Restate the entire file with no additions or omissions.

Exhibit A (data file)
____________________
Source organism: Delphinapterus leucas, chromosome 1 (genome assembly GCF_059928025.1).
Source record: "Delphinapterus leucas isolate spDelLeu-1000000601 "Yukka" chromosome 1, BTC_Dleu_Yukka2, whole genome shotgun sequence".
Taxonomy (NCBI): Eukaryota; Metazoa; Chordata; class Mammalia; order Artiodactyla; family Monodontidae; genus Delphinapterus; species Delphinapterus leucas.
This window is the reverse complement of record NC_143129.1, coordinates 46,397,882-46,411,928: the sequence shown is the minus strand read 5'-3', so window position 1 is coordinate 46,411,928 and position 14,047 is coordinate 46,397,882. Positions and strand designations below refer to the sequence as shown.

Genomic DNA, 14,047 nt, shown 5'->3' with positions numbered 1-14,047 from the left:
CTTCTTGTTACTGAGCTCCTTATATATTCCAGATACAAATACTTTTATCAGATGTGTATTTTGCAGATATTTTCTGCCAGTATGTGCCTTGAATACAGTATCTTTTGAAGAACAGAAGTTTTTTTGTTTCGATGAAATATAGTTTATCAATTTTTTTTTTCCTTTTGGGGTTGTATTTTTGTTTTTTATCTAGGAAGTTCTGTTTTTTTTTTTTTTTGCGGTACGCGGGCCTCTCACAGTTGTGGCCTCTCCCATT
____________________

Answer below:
Source organism: Delphinapterus leucas, chromosome 1 (genome assembly GCF_059928025.1).
Source record: "Delphinapterus leucas isolate spDelLeu-1000000601 "Yukka" chromosome 1, BTC_Dleu_Yukka2, whole genome shotgun sequence".
Taxonomy (NCBI): Eukaryota; Metazoa; Chordata; class Mammalia; order Artiodactyla; family Monodontidae; genus Delphinapterus; species Delphinapterus leucas.
This window is the reverse complement of record NC_143129.1, coordinates 46,397,882-46,411,928: the sequence shown is the minus strand read 5'-3', so window position 1 is coordinate 46,411,928 and position 14,047 is coordinate 46,397,882. Positions and strand designations below refer to the sequence as shown.

Genomic DNA, 14,047 nt, shown 5'->3' with positions numbered 1-14,047 from the left:
CTTCTTGTTACTGAGCTCCTTATATATTCCAGATACAAATACTTTTATCAGATGTGTATTTTGCAGATATTTTCTGCCAGTATGTGCCTTGAATACAGTATCTTTTGAAGAACAGAAGTTTTTTTGTTTCGATGAAATATAGTTTATCAATTTTTTTTTTCCTTTTGGGGTTGTATTTTTGTTTTTTATCTAGGAAGTTCTGTTTTTTTTTTTTTTTGCGGTACGCGGGCCTCTCACAGTTGTGGCCTCTCCCATT